Evaluation was conducted while sessions were ongoing, initially as part of a review process to inform future sessions as part of an iterative process (rather than as a formal evaluation for publication). Students reported sessions as having an average score of 4.2 (on a 5-point Likert scale) for being relevant, useful, and interesting. Initially, high numbers of students (nearly 75%) reported technological difficulties with the online sessions. Moving from wireless to wired microphones and cameras reduced this to 7% by the end of the second semester, however by this point many students had returned to campus and were not having to rely on mobile or rural broadband.

Analysis of student performance in the end-of-year practical examinations did not show a decrease in performance compared to previous years. However, exams were run and administered differently to previous cohorts due to Covid precautions, which makes it difficult to make direct comparisons between this and previous years’ performances. A number of students reported that the face-to-face contact with staff made them feel supported and as though the faculty had investment in them as individuals, which they felt was particularly valuable for their education.

Whilst this was a rapidly evolving teaching plan with an informal evaluation, the results do suggest that this form of hybrid education is acceptable to students, at least (bearing in mind the limitations of social distancing) replicating the finding of previous work [4]. Anecdotally, staff felt that the flipped classroom approach had encouraged independent learning in students, which they were keen to maintain. As such, some of the changes made due to Covid will be kept, at least in the short term.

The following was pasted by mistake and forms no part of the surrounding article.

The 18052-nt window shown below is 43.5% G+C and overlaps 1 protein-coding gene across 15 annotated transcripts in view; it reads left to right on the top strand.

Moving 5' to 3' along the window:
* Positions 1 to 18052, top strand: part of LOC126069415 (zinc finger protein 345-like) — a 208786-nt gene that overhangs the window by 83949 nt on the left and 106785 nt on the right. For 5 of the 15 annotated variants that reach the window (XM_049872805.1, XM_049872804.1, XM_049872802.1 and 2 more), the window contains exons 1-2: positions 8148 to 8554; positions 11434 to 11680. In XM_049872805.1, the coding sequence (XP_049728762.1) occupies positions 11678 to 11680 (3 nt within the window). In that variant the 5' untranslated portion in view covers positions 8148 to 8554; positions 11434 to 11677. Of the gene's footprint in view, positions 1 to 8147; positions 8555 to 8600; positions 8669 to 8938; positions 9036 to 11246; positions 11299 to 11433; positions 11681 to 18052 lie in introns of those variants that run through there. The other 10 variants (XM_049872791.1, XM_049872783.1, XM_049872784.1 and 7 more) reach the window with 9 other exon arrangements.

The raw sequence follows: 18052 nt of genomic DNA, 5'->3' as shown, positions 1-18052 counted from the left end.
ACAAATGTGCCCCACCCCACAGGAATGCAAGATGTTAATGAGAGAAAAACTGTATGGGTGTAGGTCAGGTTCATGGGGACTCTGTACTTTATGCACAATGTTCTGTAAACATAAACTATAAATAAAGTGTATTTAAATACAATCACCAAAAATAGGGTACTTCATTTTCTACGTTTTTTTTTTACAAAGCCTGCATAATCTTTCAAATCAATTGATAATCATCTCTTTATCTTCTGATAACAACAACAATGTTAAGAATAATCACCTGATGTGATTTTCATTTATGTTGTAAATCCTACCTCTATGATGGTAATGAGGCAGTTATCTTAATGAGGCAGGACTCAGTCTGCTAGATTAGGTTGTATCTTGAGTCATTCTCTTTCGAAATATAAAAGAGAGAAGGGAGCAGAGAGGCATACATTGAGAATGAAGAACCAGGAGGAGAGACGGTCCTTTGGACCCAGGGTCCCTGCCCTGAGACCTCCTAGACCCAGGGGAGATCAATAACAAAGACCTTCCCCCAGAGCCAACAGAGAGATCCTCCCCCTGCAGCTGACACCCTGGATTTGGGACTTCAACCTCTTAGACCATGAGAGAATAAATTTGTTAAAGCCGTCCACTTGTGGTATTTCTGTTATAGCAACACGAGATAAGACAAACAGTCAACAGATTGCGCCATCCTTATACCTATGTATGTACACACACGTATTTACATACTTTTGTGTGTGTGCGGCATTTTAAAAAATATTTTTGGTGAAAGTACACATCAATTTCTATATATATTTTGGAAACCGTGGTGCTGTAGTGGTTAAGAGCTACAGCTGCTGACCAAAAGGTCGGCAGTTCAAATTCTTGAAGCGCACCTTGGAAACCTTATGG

Future plans:

The team are looking at app-based video hosting options, as students seem to use their mobile devices to regularly engage with video and online content during practical sessions before seeking advice from tutors. However, there are significant concerns that – whilst some elements of skills teaching can be replaced by online sessions – other elements are more challenging, such as those involving social interactions and relationships.

The environment in which the learning takes place plays a significant role in learner development [5]. Equally, the reduction of contact with patients may limit the transfer of communication skills from the classroom to the clinical environment. Support and supervision and modelling from senior clinicians is key to the transfer of communication skills[6]. Perhaps staff have not addressed these elements in the recent rapidly evolving teaching and clinical environment seen over the last 18 months but, if online hybrid education is to continue into the future, staff will have to how to replicate or replace certain elements of clinical experience that may be lost in online teaching, or risk a negative impact on students’ futures.

Dr Robert Jay, MBChB, MRCGP, MMedSci, PGCert Clin Sci, MRCPathME, FHEA, is an Alumni of the Nottingham MedEd course. He currently works as a Medical Education Fellow in the Assessments Team and a Clinical Skills Teaching Fellow at the University of Nottingham.


Join us on the Nottingham MedEd course:


1. Jeyakumar, Y., et al., Limitations in virtual clinical skills education for medical students during COVID-19. Canadian Medical Education Journal, 2020. 11(6): p. e165.
2. Sandars, J., et al., Twelve tips for rapidly migrating to online learning during the COVID-19 pandemic. MedEdPublish, 2020. 9.
3. Scientists, T.L. Designing Effective Instructional Videos. 2021 [cited 2021 22/08/21]; Available from:
4. Adam, M., et al., The Use of Short, Animated, Patient-Centered Springboard Videos to Underscore the Clinical Relevance of Preclinical Medical Student Education. Academic Medicine, 2017. 92(7): p. 961-965.
5. McKimm, J., K. Forrest, and J. Thistlethwaite, Medical education at a glance. 2017: John Wiley & Sons.
6. Brown, J., Transferring clinical communication skills from the classroom to the clinical environment: perceptions of a group of medical students in the United Kingdom. Academic Medicine, 2010. 85(6): p. 1052-1059.

Posted in Uncategorized